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Recent Examples on the Web: Noun Or add an additional braid or twist or leaf accent, or alternate elements to show off your cresting crust creativity. Beth Segal, cleveland, 4 June 2021 What a blend of technical precision (the Eastern Pennsylvania accent, the hobbling-around after a spill during an Episode 1 chase) and emotional acumen. Michael Phillips, chicagotribune.com, 1 June 2021 Spotify had a patent granted in January of this year that would allow the app to analyze a number of factors through your voice, and make song recommendations based on your emotional state, accent, gender and age. Frank Fitzpatrick, Forbes, 1 June 2021 Raising us in Canada provided us with certain stamps of approval: the ability to speak English without an accent, a fluency in Western culture, a deep appreciation for Celine Dion. Sadiya Ansari, refinery29.com, 31 May 2021 Her accent — English by way of the West Indies — drips with scorn and condescension. Cate Young, Vulture, 25 May 2021 Come twilight, dine at N7, a French bistro with a Japanese accent (N7nola.com). Andrew Nelson, WSJ, 23 Apr. 2021 There was too much, maybe, accent on the monetary policy pillar, too much weight, but in the end, that was what saved the euro. Oliver Staley, Quartz, 27 Mar. 2021 But Spanish was still her first language, so her accent, along with trying to pick up the slang and culture of living in Texas, made the transition difficult for a middle-schooler. Stefan Krajisnik, The Indianapolis Star, 21 Mar. 2021 Recent Examples on the Web: Verb Simple staccato guitar notes accent the verses and nearly disappear before huge washes of drums, strings, and keys sweep across the chorus. Joseph Hudak, Rolling Stone, 8 June 2021 The primary suite on the first floor has a vaulted ceiling and wooden beams to accent it, along with a fireplace. Mary Grace Granados, Dallas News, 10 Feb. 2021 The textures from the boot, spur, and rope will accent any Texas-themed room. Jennifer Miko, Chron, 22 May 2021 Disturbing the peace to accent the day is optional. Kevin Dayhoff, baltimoresun.com/maryland/carroll, 7 May 2021 Grande has had some of her best collaborations with producers, and that usually happens when their light touches can accent her big voice. Justin Curto, Vulture, 26 Apr. 2021 Word choice, speech rate, intonation patterns, accent – these can all change in response to different interlocutors. Melissa Mohr, The Christian Science Monitor, 6 Apr. 2021 Bringing the beach to you Start with a neutral color palette and accent it with blues and warm tans. Jessica Dailey, WSJ, 11 Mar. 2021 The home bears a light and airy interior design, with wood beams that accent the ceilings and doorways. Mary Grace Granados, Dallas News, 25 Feb. 2021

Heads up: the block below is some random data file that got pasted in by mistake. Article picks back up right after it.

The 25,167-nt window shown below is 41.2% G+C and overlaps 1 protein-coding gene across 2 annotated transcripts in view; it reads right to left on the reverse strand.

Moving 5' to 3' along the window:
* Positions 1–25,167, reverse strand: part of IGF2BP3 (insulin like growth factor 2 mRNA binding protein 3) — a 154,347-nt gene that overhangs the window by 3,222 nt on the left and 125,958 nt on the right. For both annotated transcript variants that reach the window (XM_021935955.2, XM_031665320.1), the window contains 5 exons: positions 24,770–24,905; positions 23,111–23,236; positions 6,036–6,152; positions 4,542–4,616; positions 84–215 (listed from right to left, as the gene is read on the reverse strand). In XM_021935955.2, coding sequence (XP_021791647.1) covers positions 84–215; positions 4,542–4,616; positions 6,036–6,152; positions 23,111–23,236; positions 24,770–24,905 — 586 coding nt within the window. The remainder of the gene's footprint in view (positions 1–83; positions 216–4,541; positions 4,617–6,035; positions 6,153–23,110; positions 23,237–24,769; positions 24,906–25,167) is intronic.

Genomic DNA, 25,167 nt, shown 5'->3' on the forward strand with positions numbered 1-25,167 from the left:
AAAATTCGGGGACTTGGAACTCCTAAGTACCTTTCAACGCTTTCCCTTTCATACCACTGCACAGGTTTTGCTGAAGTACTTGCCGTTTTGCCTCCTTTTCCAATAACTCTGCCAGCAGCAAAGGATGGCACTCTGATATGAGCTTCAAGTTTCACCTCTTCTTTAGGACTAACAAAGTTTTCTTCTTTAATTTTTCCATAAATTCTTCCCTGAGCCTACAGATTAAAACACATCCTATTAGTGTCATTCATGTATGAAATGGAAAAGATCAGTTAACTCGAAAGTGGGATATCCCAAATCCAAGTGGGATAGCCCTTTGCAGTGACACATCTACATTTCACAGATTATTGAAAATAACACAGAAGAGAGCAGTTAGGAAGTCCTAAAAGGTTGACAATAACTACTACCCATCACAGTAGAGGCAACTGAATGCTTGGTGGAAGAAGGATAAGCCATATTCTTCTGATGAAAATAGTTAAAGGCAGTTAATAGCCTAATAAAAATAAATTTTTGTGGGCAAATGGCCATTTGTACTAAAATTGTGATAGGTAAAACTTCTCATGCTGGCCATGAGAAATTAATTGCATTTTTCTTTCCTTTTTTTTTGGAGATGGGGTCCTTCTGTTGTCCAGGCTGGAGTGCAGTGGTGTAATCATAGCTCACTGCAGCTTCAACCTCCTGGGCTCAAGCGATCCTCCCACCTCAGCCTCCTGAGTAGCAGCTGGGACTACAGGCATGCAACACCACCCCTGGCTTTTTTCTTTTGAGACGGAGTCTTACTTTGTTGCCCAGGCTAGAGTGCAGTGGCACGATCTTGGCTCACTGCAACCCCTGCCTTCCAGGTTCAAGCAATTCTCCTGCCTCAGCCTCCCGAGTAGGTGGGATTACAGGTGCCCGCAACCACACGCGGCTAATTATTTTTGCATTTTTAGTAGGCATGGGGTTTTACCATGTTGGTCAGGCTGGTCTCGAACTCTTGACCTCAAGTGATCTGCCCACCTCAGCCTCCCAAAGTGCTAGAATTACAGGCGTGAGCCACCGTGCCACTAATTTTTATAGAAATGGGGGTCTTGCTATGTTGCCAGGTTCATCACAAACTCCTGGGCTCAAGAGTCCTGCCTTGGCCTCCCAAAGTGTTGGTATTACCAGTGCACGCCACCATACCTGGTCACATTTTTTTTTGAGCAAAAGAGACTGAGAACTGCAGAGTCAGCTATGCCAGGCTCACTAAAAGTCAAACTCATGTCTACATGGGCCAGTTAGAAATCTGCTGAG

These example sentences are selected automatically from various online news sources to reflect current usage of the word 'accent.' Views expressed in the examples do not represent the opinion of Merriam-Webster or its editors. Send us feedback.

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First Known Use of accent

Noun

before the 12th century, in the meaning defined at sense 4

Verb

14th century, in the meaning defined at sense 2a

History and Etymology for accent

Noun

Middle English, "modulation of the voice," borrowed from Middle French & Latin; Middle French, "modulation of the voice, prominence in pitch on a given syllable," going back to Old French, borrowed from Latin accentus (loan translation of Greek prosōidía), from ad- ad- + cantus "song," action noun derivative of canere "to sing" — more at chant entry 1, prosody

Note: The word occurs in Old English as accent in the sense "accent mark" in Byrhtferth's Enchiridion, but there is no continuity between this and later uses.

Verb

borrowed from Middle French accenter "to pronounce with greater stress," in part derivative of accent accent entry 1, in part borrowed from Medieval Latin accentāre, variant of accentuāre — more at accentuate

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Time Traveler for accent

Time Traveler

The first known use of accent was before the 12th century

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Statistics for accent

Last Updated

11 Jun 2021

Cite this Entry

“Accent.” Merriam-Webster.com Dictionary, Merriam-Webster, https://www.merriam-webster.com/dictionary/accent. Accessed 18 Jun. 2021.

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More Definitions for accent

accent

verb
ac·​cent | \ ˈak-ˌsent How to pronounce accent (audio) , ak-ˈsent \
accented; accenting

Kids Definition of accent

 (Entry 1 of 2)

1 : to give a greater force or stress
2 : to mark with a written or printed accent

accent

noun
ac·​cent | \ ˈak-ˌsent How to pronounce accent (audio) \

Kids Definition of accent (Entry 2 of 2)

1 : a way of pronouncing words shared by the people of a particular country or region
2 : greater stress or force given to a syllable of a word in speaking or to a beat in music
3 : a mark (as ˈ or ˌ) used in writing or printing to show the place of greater stress on a syllable